This may fly in the face of our tech world, and may be something you laugh at, but when you think back to your hard moments, what was it that you needed? Even though technology keeps speeding up, human beings still function the old fashioned way, The gift of presence can lend a balm to a heavy heart like none other.

Yes, it is expensive as it is our time and no-one has much of it anymore, but it’s also our fellow family, friends, and community. Taking care of the heavy hearts as they arise is critical to holding on to what we all need as people living together on this planet. Do not let your phone an other tech gadgets fool you. Reach beyond to ease someone’s pain.

Tis the Season

Tis the season to be jolly…

Or so the popular holiday song goes. What exactly is “jolly” anyway?

I took a moment to look up the meaning of “jolly” in the dictionary and read,(1) “in good spirits, lively, merry; (2) cheerfully festive or convivial; (3) joyous; happy.” Yes, this holiday song reminds us we are now in that time of year where we are to make merry and be lively, happy, joyous to make the festive season — well, festive, of course.

As such, many of us have this expectation well and truly ingrained in our minds and bodies for as long as we can remember. Yet, the pressure and stress to be jolly can lead us to being anything but merry and bright. This season arrives during the darkest days in the northern hemisphere as well as when natural light is seriously lacking in our days.

When I lived in Oz for a year, I will never forget the unusual holiday season I experienced where it was hot – about 100 degrees on the Gold Coast – and the days were at their longest. Well, it was all upside down – the light was with me, but the heat made me feel like Santa was definitely going to melt on his sleigh. Still, the natural light added a joy to the season that seems to lack in the north.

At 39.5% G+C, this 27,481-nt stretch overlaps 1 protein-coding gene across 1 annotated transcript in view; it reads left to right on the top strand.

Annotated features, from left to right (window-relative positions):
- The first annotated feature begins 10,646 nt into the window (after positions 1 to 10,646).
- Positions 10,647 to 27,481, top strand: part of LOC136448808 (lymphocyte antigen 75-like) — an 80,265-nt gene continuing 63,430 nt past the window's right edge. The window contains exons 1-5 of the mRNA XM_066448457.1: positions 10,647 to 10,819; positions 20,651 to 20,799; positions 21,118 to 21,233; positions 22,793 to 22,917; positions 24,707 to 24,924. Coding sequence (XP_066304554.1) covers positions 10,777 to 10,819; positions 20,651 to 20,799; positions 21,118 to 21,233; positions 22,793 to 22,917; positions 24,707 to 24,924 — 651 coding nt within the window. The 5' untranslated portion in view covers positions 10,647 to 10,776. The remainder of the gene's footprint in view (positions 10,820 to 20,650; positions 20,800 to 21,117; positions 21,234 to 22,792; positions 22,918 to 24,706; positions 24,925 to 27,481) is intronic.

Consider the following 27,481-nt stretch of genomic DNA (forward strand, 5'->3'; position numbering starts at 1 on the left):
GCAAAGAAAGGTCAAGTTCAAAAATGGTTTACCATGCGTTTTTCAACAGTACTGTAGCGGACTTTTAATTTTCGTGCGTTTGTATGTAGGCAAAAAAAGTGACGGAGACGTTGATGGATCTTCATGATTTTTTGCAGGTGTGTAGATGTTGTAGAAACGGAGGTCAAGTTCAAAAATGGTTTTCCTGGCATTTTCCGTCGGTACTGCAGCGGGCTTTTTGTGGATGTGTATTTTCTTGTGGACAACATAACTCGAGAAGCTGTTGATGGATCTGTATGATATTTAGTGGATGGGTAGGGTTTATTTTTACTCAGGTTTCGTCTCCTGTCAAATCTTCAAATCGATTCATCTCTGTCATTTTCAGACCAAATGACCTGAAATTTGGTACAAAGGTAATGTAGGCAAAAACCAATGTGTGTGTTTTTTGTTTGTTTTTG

How are you feeling today as the jolliest time of the year kicks off?

Perhaps you are festive and merry – ready to make it the happiest season of them all!

Perhaps you are anything but and are looking for places to honor the dark spaces and feelings within you this season.

I am curious if you aren’t a mix of both — a little happy and a little sad? Holidays can often lead to many special events and traditions that we look forward to all year round and, simultaneously, evoke in each of us a poignancy of what has been lost over the past year or anxiousness over a season that often feels overwhelming and stressful.

It’s a mixed bag to be sure. Honoring where you are as the season kicks off and staying true to however you are feeling allows you to lean into the holiday season with a connection to your authentic self. Probably one of the greatest gifts you could give yourself this season and throughout the year.

Check out this article from the NY Times for an interesting article on being sad over the holidays.